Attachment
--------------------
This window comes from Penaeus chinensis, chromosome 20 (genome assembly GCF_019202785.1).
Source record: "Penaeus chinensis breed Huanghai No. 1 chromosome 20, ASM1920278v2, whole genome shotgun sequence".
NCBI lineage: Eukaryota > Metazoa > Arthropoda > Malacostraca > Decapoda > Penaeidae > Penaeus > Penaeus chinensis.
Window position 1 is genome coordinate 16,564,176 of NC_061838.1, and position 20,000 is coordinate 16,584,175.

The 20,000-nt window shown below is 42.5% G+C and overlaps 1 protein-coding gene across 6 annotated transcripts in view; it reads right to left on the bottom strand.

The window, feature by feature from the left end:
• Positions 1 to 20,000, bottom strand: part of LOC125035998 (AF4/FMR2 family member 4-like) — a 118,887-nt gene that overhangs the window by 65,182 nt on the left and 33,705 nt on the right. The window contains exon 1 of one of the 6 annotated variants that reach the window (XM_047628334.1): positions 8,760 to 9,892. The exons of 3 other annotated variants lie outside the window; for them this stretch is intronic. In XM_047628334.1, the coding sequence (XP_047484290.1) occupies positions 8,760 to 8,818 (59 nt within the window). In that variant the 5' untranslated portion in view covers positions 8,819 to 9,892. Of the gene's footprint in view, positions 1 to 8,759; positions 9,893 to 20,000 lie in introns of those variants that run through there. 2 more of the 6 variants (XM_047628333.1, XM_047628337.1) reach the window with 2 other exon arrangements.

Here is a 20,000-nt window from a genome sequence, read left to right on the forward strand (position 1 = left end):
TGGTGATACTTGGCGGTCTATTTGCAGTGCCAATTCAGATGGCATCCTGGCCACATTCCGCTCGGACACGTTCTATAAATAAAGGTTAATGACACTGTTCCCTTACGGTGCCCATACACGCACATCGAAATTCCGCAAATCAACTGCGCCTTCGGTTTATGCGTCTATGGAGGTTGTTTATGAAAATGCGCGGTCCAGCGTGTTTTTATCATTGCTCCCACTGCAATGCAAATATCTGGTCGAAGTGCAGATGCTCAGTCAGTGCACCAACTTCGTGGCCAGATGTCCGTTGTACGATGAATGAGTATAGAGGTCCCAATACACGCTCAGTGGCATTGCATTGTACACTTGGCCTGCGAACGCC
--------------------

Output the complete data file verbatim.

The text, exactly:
This window comes from Penaeus chinensis, chromosome 20 (genome assembly GCF_019202785.1).
Source record: "Penaeus chinensis breed Huanghai No. 1 chromosome 20, ASM1920278v2, whole genome shotgun sequence".
NCBI lineage: Eukaryota > Metazoa > Arthropoda > Malacostraca > Decapoda > Penaeidae > Penaeus > Penaeus chinensis.
Window position 1 is genome coordinate 16,564,176 of NC_061838.1, and position 20,000 is coordinate 16,584,175.

The 20,000-nt window shown below is 42.5% G+C and overlaps 1 protein-coding gene across 6 annotated transcripts in view; it reads right to left on the bottom strand.

The window, feature by feature from the left end:
• Positions 1 to 20,000, bottom strand: part of LOC125035998 (AF4/FMR2 family member 4-like) — a 118,887-nt gene that overhangs the window by 65,182 nt on the left and 33,705 nt on the right. The window contains exon 1 of one of the 6 annotated variants that reach the window (XM_047628334.1): positions 8,760 to 9,892. The exons of 3 other annotated variants lie outside the window; for them this stretch is intronic. In XM_047628334.1, the coding sequence (XP_047484290.1) occupies positions 8,760 to 8,818 (59 nt within the window). In that variant the 5' untranslated portion in view covers positions 8,819 to 9,892. Of the gene's footprint in view, positions 1 to 8,759; positions 9,893 to 20,000 lie in introns of those variants that run through there. 2 more of the 6 variants (XM_047628333.1, XM_047628337.1) reach the window with 2 other exon arrangements.

Here is a 20,000-nt window from a genome sequence, read left to right on the forward strand (position 1 = left end):
TGGTGATACTTGGCGGTCTATTTGCAGTGCCAATTCAGATGGCATCCTGGCCACATTCCGCTCGGACACGTTCTATAAATAAAGGTTAATGACACTGTTCCCTTACGGTGCCCATACACGCACATCGAAATTCCGCAAATCAACTGCGCCTTCGGTTTATGCGTCTATGGAGGTTGTTTATGAAAATGCGCGGTCCAGCGTGTTTTTATCATTGCTCCCACTGCAATGCAAATATCTGGTCGAAGTGCAGATGCTCAGTCAGTGCACCAACTTCGTGGCCAGATGTCCGTTGTACGATGAATGAGTATAGAGGTCCCAATACACGCTCAGTGGCATTGCATTGTACACTTGGCCTGCGAACGCC